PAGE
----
Another Warner Robins employee sends notice of intent to sue

chwright@macon.comNovember 14, 2013 

WARNER ROBINS -- Less than a month after wrapping up potential litigation with one city employee, another one has informed the city that he intends to sue.

Attorneys for Public Works employee Kenny Allen sent the city a notice of intent to sue for $70,000. It said then-Public Works Director Joe Musselwhite unjustly accused Allen of stealing fuel from the city, which led to Allen’s arrest and the loss of wages for 11 months before the district attorney dismissed the charges. The city has declined to pay Allen for those wages.

“The actions of City officials in the malicious prosecution, wrongful arrest, false imprisonment and defamation of Mr. Allen were either negligent or intentionally carried out as to cause Mr. Allen significant harm,” attorney Ron Daniels wrote in the notice to Warner Robins.

Musselwhite said a discrepancy in the amount of fuel Allen used was called into question during a larger review.

“Allen was not targeted,” said Musselwhite, who has retired and is now running for Warner Robins mayor in a Dec. 3 runoff.

Attorney Kelley Burke, another of Allen’s attorneys, said he tried to wait until after the elections concluded before filing suit, but a deadline was fast approaching.

“It is not our intent to influence the local elections in any way,” Burke said.

In May 2012, Allen and another employee were arrested after the Warner Robins Police Department took out arrest warrants on theft charges.

The Public Works Department turned the matter over to police, Musselwhite said, “because we couldn’t determine” the cause of discrepancies with those employees’ fuel usage.

Jason Jones, the other city employee arrested, admitted that he was using city fuel to help with his commute to work. In July, he pleaded guilty and received 12 months of probation, a $500 fine and was ordered to pay restitution of $246.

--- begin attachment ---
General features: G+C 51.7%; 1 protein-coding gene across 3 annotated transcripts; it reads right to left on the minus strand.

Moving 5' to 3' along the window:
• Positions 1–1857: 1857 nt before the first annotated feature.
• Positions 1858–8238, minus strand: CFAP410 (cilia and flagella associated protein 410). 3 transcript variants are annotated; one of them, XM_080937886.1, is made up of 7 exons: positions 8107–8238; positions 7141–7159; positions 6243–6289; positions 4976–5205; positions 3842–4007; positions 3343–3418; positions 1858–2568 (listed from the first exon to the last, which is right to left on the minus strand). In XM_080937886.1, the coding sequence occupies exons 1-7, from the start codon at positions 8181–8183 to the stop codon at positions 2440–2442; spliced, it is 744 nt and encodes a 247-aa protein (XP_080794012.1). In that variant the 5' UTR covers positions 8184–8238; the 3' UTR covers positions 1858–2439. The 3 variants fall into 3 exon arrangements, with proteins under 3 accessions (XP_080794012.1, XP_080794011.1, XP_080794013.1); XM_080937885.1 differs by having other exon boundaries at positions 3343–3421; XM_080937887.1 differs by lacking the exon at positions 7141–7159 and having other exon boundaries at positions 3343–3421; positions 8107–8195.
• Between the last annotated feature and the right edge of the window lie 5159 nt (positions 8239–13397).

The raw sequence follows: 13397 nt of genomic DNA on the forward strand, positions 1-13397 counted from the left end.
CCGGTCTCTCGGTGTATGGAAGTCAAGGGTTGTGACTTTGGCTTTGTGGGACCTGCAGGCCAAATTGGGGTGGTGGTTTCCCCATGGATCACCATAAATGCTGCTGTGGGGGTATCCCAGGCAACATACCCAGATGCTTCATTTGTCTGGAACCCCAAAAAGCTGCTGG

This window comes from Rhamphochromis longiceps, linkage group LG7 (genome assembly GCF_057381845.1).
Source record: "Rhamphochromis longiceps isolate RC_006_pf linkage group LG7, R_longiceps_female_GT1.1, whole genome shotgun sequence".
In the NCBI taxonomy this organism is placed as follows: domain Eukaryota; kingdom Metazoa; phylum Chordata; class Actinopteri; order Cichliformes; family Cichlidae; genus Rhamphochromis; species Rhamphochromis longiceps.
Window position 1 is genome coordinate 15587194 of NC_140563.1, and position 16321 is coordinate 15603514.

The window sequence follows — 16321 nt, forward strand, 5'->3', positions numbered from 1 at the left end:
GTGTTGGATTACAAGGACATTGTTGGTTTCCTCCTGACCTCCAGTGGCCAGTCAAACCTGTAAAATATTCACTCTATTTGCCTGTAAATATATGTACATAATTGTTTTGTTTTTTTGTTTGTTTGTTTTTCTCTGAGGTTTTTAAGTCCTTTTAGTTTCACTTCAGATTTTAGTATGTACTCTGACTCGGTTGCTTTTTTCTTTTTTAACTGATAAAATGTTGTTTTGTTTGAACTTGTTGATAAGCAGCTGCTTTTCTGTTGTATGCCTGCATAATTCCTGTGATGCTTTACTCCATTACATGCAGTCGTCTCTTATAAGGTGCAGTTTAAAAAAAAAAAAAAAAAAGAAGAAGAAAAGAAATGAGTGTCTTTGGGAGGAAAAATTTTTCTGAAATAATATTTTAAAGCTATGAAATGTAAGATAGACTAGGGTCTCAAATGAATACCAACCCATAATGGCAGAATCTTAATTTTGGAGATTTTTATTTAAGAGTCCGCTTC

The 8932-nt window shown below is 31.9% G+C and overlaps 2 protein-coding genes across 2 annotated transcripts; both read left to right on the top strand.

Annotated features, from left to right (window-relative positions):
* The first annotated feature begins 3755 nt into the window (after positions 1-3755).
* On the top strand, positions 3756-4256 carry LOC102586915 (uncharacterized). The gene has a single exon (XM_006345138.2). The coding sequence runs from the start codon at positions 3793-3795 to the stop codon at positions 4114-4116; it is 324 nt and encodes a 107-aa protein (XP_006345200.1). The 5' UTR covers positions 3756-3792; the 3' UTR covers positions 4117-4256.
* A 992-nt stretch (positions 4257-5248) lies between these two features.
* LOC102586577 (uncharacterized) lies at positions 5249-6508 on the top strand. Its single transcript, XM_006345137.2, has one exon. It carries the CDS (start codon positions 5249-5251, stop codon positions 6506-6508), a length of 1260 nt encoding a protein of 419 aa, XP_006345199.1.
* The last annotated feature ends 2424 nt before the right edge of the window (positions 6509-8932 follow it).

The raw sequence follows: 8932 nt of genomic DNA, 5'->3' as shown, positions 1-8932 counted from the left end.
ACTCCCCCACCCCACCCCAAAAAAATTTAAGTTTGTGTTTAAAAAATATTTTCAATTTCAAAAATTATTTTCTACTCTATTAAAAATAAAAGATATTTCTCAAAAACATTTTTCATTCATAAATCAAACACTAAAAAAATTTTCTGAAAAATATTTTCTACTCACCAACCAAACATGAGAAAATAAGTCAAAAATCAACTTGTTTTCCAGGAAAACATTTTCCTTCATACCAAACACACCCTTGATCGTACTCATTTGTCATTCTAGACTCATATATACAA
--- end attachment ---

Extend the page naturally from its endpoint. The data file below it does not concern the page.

In April, the district attorney’s office dismissed charges against Allen for lack of evidence. Allen, who had been suspended while the charges were pending, returned to work a week later.

Allen wrote city officials later that month, asking for reinstatement of the sick and personal leave he used while on suspension. Once his leave was depleted, Allen wrote, he was without pay. He asked the city for that back pay as well.

Burke declined to comment on how many hours of leave Allen used while suspended or how much he lost in wages.

In a May 8 letter to Allen, City Attorney Jim Elliott said the mayor and council had discussed Allen’s requests.

“As the relevant ordinance makes no provision for such, they have directed me to relay that your request is denied,” Elliott wrote.

Burke said the case against Allen was a “head scratcher” from the start because there was no evidence he had done anything illegal. Aside from that, he said, once Allen was “exonerated,” he deserved to be treated as any other employee requesting back pay.

“You go back and you see people who are on these indefinite leaves, and they’re getting paid. Other people have been hired back, and they got paid,” Burke said. “If it was illegal for Kenny Allen, how come it wasn’t illegal for other people? Due process means you have to treat everyone fairly.”

The city did not return a message for comment.

The last such case, involving Mayor Chuck Shaheen’s former secretary, Faye Coulter, who also had filed a notice of intent to sue, was given to the city’s insurer to handle. City Council approved a settlement with her two weeks ago.

Allen has worked for the city since October 1992, according to a 2011 salary study. According to a report listing city employees’ wages, Allen was paid $22.67 an hour, which equates to an annual salary of about $47,150.

To contact writer Christina M. Wright, call 256-9685.

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